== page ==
• Am I a “science” person?  A “history” person?
  • Do I have a specific profession in mind?
  • Do I want to attend university right after high school?

Begin formal documentation for portfolios/transcripts

  • Consult Ministry of Education course descriptions for curriculum topics by grade
  • Collect samples of work, externally-evaluated if possible
  • Keep exhaustive list of activities and use edu-speak to translate into courses

Start regular, academic writing

  • Argumentative/persuasive writing
  • Report writing
  • Grammar and style
  • Research and documentation
  • Organization and structure

Analysis of texts and literature (fiction and non-fiction)

  • Reading for meaning and content
  • Understanding tone, perspective, and bias
  • Use of figurative language
  • Themes and character development in works of fiction

Regular diet of pre-algebra/algebra

  • Basic arithmetic and order of operations
  • Integers, fractions, decimals
  • solving equations
  • rate, ratio, percent and proportion
  • linear and quadratic functions
  • linear and quadratic equations and systems of equations
  • analytic geometry
  • polynomials and factoring

Establish/Develop areas of academic interest

  • Having an “academic speciality” can go a long way to being noticed as a university applicant.
  • Put together your own “survey course” in a particular field
  • Explore professional/industry/career organizations in that area and familiarize yourself with their suggested links/resources

“Grade 11” – credit courses or personalized study program for standardized tests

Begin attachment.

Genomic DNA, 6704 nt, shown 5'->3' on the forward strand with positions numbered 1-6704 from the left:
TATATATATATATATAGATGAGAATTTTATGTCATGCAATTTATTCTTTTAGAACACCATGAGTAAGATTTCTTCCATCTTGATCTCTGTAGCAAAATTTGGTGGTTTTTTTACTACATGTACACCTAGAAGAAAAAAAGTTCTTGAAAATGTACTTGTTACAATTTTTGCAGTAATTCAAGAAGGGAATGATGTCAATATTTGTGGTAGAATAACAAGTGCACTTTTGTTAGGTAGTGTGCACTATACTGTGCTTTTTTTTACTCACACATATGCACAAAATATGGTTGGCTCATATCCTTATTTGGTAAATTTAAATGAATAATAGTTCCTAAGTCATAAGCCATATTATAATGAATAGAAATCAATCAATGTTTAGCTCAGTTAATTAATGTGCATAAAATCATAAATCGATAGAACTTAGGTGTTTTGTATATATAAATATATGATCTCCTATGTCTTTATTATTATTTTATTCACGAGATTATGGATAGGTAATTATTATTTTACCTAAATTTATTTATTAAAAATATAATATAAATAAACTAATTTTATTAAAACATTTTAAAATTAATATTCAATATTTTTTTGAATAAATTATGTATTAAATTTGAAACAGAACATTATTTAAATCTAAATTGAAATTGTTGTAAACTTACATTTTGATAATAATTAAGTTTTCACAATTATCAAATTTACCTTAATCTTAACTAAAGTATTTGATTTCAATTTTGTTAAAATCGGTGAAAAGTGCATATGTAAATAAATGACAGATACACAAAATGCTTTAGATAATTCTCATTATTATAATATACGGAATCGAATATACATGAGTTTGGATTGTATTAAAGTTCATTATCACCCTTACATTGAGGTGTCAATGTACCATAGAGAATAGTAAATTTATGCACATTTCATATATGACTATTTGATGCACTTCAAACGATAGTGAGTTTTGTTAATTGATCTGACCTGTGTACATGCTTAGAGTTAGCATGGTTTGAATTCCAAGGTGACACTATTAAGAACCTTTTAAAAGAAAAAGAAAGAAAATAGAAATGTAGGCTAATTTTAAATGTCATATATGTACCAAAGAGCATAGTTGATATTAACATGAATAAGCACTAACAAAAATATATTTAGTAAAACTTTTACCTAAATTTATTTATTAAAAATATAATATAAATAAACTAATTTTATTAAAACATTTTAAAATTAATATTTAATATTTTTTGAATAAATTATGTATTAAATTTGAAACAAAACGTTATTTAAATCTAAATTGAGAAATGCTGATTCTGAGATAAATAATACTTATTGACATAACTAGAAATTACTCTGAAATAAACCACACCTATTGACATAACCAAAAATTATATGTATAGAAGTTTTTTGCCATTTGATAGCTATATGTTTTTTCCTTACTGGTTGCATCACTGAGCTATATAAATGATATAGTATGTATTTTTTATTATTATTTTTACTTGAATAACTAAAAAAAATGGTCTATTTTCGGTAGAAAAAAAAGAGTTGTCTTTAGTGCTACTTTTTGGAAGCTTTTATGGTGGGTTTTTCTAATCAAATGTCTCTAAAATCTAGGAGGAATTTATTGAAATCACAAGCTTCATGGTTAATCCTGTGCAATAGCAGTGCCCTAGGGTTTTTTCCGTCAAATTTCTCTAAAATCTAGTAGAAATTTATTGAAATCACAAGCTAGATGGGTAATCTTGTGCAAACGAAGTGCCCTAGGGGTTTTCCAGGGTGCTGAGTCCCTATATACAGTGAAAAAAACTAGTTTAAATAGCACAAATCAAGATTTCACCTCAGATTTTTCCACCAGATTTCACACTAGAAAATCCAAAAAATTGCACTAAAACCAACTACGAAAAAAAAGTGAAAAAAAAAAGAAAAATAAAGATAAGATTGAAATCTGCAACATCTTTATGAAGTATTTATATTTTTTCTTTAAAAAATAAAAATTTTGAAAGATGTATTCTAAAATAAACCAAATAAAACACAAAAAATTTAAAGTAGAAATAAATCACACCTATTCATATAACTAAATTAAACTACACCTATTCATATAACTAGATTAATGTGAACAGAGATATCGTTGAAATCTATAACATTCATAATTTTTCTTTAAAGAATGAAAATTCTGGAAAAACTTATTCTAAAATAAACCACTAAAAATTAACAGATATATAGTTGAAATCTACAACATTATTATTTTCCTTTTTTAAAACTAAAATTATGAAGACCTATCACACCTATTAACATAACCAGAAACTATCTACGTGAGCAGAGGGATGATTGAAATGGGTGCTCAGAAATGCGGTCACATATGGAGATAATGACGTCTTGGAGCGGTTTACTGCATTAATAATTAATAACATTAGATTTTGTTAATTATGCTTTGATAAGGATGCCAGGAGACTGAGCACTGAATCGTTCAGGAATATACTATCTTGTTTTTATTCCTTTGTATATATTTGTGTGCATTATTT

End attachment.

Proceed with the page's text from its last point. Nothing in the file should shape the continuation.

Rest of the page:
Attend university fairs (usually in the fall)

Visit university campuses – when students are there!

Language Development

  • Continue regular writing and revising – style and sentence variety
  • Work on improving, enriching vocabulary – consider studying lements of Latin, Greek
  • Read challenging texts, including those which are open to interpretation
  • Studies in current events/world issues
  • Elementary Logic, especially logical reasoning and fallacies for the purposes of evaluating arguments, identifying faulty reasoning
  • Traditional Grammar Study for clear, concise communication

Mathematics Development

  • Humanities students: Continue studies from Grades 9 and 10, working towards proficiency in these skills, and/or SAT preparation
  • Business students: this should be a pre-calculus year with an added emphasis on statistics and probability—if  possible, write AP Statistics exam this May—(or with the intention of pursuing this next year)
  • Social Science students: studies from Grades 9 and 10, working towards proficiency in these skills, and/or SAT preparation with an emphasis on statistics and probability (or with the intention of pursuing this next year)
  • Science students: this should be a pre-calculus year (physics students should also consider this a pre-linear algebra year)
  • Math/Computer science students: this should be a pre-calculus and pre-linear algebra year. Completion of the equivalent of 11U Mathematics (Ontario) or Algebra 2 (U.S.) should be the goal.

Standardized Test Route

  • Start prep for SAT (and any AP exams) in the fall
  • Write SAT (May or June)
  • Write one or two “easier” AP exams (May)

Credit course route

  • Take one or two 12U courses in first semester (easier ones)
  • Take one or two 12U courses in second semester

Research universities – Method A:  By School

  • Close to home vs. far away?
  • Finances and Scholarships?